Reef future hangs on Paris climate talks

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Early signs of a predicted mass coral bleaching on the Great Barrier Reef could be a prelude of future damage from climate change.

World leaders will meet for the COP21 talks in Paris next week to negotiate limits to carbon emissions and global temperature rises above pre-industrial levels. 

Climate change is recognised as one of the greatest threats to the future of the 2,000 kilometre-long, World Heritage-listed wonder off the Queensland coast, and also the billion dollar industries, like tourism, it supports.

A mass coral bleaching of the reef is predicted for early next year due to the El Nino weather pattern and higher water temperatures.

“The best outcome (from COP21) for the reef would be that we have a global agreement to limit global warming to two degrees Celsius below the pre-industrial period,” said Ove Hoegh-Guldberg, director of the Global Change Institute at the University of Queensland.

A Great Barrier Reef in the future?

“If we can do that then we have a good chance of having a Great Barrier Reef into the future. 

“If we take the current commitments as our benchmark, which gets us to about 2.7 degrees above the pre-industrial period, we will lose places like the Great Barrier Reef, and if we don’t do anything about the climate change issue we will see the reef disappear in our lifetime.

“To stay below two degrees Celsius, below the pre-industrial levels and avoid unmanageable climate change, it’s going to take leaving 80 per cent of fossil fuel in ground. That's challenging, one can jump up and down and object, but it is the science.”

Prime Minister Malcolm Turnbull will lead a delegation of Australian government ministers to the COP21 talks.

“Australia wants the Paris Conference to deliver an ambitious and durable agreement that builds action by all countries towards the global goal to limit temperature rise to below 2 degrees Celsius above pre-industrial levels,” states the Department of Foreign Affairs on its COP21 webpage.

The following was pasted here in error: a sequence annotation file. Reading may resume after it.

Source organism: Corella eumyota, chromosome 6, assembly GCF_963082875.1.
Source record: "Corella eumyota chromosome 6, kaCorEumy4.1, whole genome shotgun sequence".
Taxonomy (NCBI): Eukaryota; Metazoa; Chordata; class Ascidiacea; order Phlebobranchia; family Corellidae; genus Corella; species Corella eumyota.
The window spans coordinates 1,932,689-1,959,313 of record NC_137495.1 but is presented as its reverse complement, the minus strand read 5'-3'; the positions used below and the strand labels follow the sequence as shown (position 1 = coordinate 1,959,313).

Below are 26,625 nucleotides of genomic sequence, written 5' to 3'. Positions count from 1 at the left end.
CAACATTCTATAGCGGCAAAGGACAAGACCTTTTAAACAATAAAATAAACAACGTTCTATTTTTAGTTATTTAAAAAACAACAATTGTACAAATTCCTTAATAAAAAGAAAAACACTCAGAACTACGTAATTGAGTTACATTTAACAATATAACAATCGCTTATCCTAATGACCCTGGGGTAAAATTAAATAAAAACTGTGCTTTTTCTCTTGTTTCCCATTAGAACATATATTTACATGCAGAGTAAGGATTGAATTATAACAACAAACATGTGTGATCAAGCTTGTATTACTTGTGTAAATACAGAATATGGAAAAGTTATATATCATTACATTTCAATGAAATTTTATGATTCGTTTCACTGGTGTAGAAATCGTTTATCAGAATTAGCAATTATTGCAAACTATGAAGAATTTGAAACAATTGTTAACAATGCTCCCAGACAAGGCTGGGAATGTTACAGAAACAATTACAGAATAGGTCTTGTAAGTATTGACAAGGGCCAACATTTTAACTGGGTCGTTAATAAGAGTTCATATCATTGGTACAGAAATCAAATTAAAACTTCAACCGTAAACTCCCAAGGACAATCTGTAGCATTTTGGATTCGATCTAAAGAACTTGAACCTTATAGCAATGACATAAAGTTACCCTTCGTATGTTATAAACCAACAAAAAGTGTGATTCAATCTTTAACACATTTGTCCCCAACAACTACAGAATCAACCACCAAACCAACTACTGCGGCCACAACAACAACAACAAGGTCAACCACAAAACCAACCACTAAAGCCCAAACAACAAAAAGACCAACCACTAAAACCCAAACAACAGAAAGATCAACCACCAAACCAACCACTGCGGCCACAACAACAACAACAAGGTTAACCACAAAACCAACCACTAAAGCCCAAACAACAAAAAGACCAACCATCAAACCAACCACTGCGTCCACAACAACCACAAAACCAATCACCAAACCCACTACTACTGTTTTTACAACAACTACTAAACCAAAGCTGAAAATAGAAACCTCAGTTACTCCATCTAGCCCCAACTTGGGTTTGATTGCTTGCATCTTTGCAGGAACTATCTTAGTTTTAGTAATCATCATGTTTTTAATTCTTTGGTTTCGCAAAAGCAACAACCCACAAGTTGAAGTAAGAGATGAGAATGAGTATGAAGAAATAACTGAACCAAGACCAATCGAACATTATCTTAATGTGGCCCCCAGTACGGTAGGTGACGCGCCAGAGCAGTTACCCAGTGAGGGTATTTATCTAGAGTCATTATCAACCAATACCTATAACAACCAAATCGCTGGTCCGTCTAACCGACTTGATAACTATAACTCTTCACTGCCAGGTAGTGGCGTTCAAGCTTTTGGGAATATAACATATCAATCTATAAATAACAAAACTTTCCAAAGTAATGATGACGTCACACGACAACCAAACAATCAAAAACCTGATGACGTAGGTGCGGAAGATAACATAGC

The reef is the only living organism that can be seen from outer space.

Almost 20 million-years-old, the reef is one Australia's greatest tourist attractions and they come from around the world in their millions, to see it up close.

“It's endangered somehow, every year a little piece is gone, so we wanted to see this (before it’s gone),” said tourists Luca and Kasia, who are visiting from Poland.

“The wildlife is really amazing, the fish are just in front of you, and there’s nowhere in the world you can do this.”

Reef tourism booming

About two million people visit the reef every year, and overseas visitor number are growing fast with the falling Australian dollar. 

“Tourism industry in Whitsundays is booming,” said Tony Fontes, a scuba dive operator in Airlie Beach.

“Last year we set a record regards to the number of people visiting the reef and this year we're set to smash that.”

Reef industries are a vital part of the federal government's Northern Australia economic development White Paper released in September.

“Without a Great Barrier Reef we won't have a tourism industry and right now we have an tourism industry that's worth $6 billion a year to Queensland and provides 69,000 jobs,” said Mr Fontes.

The reef supports a tenth of the world's fish species, six of the seven turtles, endangered dugongs, whales and more than 600 types of coral.

The first mass coral bleaching was recorded in 1998 when water temperatures rose and broke the symbiotic relationship between coral and algae. About 16 per cent of global reefs died.

“What you see is the reef develop into a slimy pile of rocks,” said Professor Hoegh-Guldberg.

“All the corals have died, all the habitat for the fish have disappeared, and you have an eco-system that would be hard to say is a Great Barrier Reef, the great slimy reef,  and that won’t attract tourists and won’t support fisheries.”

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